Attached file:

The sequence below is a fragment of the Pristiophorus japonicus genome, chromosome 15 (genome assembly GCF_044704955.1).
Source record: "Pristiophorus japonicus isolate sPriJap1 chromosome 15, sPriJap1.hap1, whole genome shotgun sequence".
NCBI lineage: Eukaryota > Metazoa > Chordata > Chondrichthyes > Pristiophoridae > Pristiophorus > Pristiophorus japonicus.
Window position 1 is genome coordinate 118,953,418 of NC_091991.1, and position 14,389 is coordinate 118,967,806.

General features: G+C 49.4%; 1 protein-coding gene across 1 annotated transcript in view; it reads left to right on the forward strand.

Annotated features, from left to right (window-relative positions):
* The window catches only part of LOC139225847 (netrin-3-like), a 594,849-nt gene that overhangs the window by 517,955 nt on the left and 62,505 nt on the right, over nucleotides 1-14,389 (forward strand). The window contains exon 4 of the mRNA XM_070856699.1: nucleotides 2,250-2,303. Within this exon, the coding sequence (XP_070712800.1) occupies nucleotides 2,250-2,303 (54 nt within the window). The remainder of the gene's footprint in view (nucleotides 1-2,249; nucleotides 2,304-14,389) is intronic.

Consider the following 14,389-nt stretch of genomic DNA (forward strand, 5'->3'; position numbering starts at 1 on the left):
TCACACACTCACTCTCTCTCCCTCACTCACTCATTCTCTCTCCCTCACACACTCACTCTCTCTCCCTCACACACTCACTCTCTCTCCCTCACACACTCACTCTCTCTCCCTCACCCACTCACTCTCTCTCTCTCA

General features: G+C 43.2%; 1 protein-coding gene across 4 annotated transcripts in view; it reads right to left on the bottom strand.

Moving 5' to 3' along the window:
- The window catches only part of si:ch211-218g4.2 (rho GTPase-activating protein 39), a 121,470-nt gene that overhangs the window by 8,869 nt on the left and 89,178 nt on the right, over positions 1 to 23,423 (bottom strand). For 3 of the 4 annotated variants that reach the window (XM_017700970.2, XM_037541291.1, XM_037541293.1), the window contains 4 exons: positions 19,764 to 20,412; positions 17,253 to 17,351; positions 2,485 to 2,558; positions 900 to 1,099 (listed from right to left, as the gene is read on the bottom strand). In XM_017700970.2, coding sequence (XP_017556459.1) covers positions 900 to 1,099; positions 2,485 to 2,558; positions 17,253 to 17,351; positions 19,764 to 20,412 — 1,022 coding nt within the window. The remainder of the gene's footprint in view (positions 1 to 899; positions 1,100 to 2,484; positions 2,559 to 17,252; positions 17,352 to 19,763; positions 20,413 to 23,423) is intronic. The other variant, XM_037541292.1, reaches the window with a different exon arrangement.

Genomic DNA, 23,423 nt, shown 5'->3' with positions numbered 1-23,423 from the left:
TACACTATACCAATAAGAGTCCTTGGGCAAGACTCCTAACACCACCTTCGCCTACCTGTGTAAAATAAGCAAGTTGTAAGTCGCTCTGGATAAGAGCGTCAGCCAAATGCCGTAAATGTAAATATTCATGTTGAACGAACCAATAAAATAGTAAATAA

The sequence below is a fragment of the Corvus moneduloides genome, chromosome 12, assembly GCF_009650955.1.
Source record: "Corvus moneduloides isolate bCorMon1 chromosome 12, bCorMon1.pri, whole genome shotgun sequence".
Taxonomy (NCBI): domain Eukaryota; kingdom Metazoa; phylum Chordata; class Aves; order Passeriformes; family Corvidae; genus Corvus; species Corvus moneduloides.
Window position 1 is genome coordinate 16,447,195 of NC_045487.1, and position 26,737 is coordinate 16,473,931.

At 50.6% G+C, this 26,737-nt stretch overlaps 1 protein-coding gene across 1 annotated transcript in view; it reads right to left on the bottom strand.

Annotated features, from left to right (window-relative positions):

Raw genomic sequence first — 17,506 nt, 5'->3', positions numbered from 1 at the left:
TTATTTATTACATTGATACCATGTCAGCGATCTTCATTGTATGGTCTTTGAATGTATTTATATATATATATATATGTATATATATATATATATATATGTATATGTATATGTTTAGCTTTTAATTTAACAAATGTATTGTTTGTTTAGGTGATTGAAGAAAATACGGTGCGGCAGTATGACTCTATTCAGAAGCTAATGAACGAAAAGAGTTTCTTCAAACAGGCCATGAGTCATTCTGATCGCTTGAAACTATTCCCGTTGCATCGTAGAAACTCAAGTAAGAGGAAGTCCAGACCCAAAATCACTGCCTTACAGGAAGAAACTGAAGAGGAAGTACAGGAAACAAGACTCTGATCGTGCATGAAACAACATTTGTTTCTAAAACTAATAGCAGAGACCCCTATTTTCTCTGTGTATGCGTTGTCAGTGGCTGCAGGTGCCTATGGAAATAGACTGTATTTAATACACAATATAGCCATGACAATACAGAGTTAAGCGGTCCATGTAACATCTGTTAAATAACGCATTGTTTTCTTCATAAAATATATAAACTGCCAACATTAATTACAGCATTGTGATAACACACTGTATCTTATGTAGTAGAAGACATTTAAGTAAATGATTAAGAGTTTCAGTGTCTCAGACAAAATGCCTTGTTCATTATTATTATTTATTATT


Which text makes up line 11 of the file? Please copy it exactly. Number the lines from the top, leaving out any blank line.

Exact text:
Moving 5' to 3' along the window: